Old 08-09-2018, 10:35 AM
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RV-14E RV-14E is offline
 
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That's an excellent example of a place not to use a punch to get the shop head out, since it will just push and bend the flange out, as you experienced. Using a punch is more appropriate when access to the shop head prevents the method illustrated below from being used. It should be very carefully applied with something supporting the piece on the back side, like a bucking bar with hole drilled in to accommodate the shop head. That would mitigate the piece from bending out and helps transfer the full force of the punch to the rivet head rather than the material around it.

Page 05-04, Figure 3 illustrates a great method for shop head removal...



So, with nine rivets holding that rib in right now, you can consider drilling them out (using flush cutters on shop heads), and replace the rib or bend the flange back (after inspecting that there are not cracks from bending), according to your preference.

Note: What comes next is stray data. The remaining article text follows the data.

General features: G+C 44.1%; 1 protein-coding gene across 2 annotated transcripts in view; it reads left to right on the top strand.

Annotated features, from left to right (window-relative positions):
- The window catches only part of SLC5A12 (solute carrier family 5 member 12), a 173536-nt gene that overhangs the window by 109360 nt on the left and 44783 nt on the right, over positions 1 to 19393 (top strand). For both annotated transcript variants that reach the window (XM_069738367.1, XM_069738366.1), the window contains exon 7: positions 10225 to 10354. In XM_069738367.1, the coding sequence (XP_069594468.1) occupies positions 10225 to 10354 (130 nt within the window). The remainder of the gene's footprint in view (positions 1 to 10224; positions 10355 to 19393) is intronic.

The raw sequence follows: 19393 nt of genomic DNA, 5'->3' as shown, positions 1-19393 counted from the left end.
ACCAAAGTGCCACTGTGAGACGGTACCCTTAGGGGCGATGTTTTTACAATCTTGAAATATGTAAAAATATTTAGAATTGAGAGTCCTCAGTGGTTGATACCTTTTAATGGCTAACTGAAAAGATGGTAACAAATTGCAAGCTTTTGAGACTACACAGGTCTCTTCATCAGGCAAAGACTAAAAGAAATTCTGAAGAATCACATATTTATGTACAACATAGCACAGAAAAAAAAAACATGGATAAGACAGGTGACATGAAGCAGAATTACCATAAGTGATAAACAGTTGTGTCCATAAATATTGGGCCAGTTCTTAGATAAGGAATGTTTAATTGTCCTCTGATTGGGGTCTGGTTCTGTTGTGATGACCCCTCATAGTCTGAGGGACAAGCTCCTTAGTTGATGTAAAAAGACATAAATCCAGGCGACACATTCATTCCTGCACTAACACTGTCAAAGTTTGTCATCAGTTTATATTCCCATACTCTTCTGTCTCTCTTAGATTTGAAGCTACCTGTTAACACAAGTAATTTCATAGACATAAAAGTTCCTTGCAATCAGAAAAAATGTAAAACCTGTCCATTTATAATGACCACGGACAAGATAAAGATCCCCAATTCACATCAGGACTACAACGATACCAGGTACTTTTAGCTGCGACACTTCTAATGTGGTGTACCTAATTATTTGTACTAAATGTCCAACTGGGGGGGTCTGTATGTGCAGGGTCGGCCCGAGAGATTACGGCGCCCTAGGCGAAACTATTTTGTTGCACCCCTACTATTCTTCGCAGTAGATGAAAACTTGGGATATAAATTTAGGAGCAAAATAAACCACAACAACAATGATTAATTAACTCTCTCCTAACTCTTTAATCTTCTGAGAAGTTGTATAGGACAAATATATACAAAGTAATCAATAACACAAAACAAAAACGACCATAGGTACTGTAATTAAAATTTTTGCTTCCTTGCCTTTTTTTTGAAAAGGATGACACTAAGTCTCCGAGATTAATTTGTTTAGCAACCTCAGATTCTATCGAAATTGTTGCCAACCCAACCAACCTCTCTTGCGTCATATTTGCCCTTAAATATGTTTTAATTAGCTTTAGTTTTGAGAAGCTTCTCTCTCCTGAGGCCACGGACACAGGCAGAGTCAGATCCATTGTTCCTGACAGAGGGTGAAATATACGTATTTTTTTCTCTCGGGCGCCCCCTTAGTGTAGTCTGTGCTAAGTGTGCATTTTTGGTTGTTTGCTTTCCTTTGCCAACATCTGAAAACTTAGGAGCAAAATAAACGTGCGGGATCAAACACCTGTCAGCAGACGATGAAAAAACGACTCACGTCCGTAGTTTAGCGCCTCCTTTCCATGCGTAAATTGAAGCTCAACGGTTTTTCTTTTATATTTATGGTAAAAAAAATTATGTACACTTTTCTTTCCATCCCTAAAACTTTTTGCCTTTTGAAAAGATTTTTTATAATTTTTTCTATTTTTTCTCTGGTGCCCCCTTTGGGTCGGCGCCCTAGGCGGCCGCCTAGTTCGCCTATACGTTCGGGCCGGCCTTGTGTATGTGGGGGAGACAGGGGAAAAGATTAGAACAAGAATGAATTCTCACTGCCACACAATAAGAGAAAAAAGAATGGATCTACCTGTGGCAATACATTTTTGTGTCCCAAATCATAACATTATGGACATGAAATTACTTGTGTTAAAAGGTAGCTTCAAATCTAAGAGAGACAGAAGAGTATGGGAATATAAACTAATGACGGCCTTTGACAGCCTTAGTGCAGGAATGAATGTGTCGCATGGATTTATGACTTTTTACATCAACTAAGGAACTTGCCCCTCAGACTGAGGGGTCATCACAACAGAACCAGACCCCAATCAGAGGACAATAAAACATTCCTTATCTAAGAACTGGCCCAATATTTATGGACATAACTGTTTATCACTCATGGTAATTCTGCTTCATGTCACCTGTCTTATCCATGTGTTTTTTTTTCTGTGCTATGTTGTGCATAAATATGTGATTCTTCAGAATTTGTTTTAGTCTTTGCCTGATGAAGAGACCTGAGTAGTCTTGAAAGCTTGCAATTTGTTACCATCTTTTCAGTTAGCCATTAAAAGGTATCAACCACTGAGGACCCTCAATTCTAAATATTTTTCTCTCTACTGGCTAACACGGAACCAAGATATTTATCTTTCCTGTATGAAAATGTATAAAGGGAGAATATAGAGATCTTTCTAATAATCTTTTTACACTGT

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Last edited by RV-14E : 08-09-2018 at 10:51 AM.
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  #8  
Old 08-09-2018, 10:56 AM
mturnerb mturnerb is offline
 
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Quote:
Originally Posted by RV-14E View Post
That's an excellent example of a place not to use a punch to get the shop head out, since it will just push and bend the flange out, as you experienced. Using a punch is more appropriate when access to the shop head prevents the method illustrated below from being used. It should be very carefully applied with something supporting the piece on the back side, like a bucking bar with hole drilled in to accommodate the shop head. That would mitigate the piece from bending out and helps transfer the full force of the punch to the rivet head rather than the material around it.

Page 05-04, Figure 3 illustrates a great method for shop head removal...



So, with nine rivets holding that rib in right now, you can consider drilling them out (using flush cutters on shop heads), and replace the rib or bend the flange back (after inspecting that there are not cracks from bending), according to your preference.